In this case, the government's counsel represented that the taxpayer would not be prosecuted if the records were produced. Judge Van Sickle stated, "I will not allow you to be prosecuted on a criminal matter arising out of the accurate, as far as possible, production of information upon which would be based a 1973 and 1974 income tax return," and referred the taxpayer to 18 U.S.C. § 6002. The immunity statutes, 18 U.S.C. §§ 6001 to 6005, are not self-executing. United States v. Seavers, 472 F.2d 607 (6th Cir. 1973). It is clear from the record that an order in substantial compliance with the immunity provision, 18 U.S.C. § 6002, was given.1 In Kastigar v. United States, 406 U.S. 441, 92 S.Ct. 1653, 32 L.Ed.2d 212 (1972), the Supreme Court concluded that:


the immunity provided by 18 U.S.C. § 6002 leaves the witness and the prosecutorial authorities in substantially the same position as if the witness had claimed the Fifth Amendment privilege. The immunity therefore is coextensive with the privilege and suffices to supplant it.


Id. at 462, 92 S.Ct. at 1666.


Thus, the taxpayer cannot properly refuse to produce the records on Fifth Amendment grounds because they will not be used against him.


The taxpayer also contends that the selection of his tax returns for an audit was discriminatory. This claim is without merit because the Internal Revenue Service is under a statutory mandate to investigate whenever it appears that an individual may be liable to pay an income tax. 26 U.S.C. § 7601.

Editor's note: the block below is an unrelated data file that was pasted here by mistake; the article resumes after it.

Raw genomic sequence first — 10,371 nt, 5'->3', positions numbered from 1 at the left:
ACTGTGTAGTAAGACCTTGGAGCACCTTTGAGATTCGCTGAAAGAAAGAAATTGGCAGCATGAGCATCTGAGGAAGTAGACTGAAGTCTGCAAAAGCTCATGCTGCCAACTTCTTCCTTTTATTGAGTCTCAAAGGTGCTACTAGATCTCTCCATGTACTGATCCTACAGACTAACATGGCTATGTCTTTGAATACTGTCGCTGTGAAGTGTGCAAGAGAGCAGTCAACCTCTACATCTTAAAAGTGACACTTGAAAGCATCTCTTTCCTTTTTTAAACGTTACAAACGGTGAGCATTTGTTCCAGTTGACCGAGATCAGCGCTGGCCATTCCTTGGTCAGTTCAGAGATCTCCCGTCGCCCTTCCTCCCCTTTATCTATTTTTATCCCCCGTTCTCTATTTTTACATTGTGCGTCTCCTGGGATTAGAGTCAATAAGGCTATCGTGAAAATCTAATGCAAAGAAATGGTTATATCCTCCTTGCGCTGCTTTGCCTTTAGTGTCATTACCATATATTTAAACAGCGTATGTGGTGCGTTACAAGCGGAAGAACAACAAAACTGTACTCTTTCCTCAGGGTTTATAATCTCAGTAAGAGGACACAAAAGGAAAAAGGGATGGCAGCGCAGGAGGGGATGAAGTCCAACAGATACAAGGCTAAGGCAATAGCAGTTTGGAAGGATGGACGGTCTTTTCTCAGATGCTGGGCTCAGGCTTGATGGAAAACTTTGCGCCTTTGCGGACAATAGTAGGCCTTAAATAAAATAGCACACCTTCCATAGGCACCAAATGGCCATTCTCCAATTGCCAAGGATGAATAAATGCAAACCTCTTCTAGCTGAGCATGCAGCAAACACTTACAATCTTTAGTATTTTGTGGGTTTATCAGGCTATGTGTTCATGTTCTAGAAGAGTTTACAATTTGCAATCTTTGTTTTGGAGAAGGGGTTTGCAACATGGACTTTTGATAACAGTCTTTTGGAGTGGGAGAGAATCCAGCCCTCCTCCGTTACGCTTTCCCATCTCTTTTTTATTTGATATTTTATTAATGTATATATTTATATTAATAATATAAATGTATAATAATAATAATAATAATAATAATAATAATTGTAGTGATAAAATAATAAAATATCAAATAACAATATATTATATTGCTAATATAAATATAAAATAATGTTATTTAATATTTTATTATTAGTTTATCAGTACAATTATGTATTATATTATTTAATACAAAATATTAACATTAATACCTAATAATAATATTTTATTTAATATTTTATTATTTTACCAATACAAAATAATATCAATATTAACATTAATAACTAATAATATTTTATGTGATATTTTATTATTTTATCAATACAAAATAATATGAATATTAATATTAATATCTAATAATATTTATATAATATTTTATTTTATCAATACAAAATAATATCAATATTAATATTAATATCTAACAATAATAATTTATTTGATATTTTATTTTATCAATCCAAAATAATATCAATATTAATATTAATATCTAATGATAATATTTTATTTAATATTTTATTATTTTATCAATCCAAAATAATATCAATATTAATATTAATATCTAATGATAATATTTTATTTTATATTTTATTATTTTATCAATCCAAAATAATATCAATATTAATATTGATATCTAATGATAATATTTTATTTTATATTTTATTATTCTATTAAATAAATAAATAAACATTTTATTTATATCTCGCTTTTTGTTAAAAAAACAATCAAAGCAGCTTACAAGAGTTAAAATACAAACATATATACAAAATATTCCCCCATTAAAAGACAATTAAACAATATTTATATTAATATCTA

The taxpayer's claims with respect to the Fourth and Ninth Amendments are also without merit. The summons in question is not a general warrant prohibited by the Fourth Amendment, but instead only seeks those records needed to establish his tax liabilities for 1973 and 1974. See United States v. Giordano, 419 F.2d 564 (8th Cir. 1969), cert. denied, 397 U.S. 1037, 90 S.Ct. 1355, 25 L.Ed.2d 648 (1970). It has long been settled that the enforcement of a validly drawn Internal Revenue summons does not violate the Fourth Amendment. Donaldson v. United States, 400 U.S. 517, 91 S.Ct. 534, 27 L.Ed.2d 580 (1971). There is no authority supporting the taxpayer's contention that the Fourth and Ninth Amendments, when read together, create a penumbra of unwritten rights to privacy that are violated by judicial enforcement of this summons.


Finally, we find no merit in the taxpayer's contention that he is not an individual required to pay taxes because he is engaged in the common law occupations of farming and ranching. The Sixteenth Amendment broadly grants Congress the power to collect an income tax regardless of the source of the taxpayer's income.


The District Court appears to have considered the representation that no prosecution would be undertaken if the records were produced, as a request for immunity. Such requests may be made under 18 U.S.C. § 6003(b) by any designated Assistant Attorney General. The Assistant Attorney General in charge of the Tax Division is such a designated individual. 28 C.F.R. § 0.175(b). It is not clear from the record whether this procedure was followed here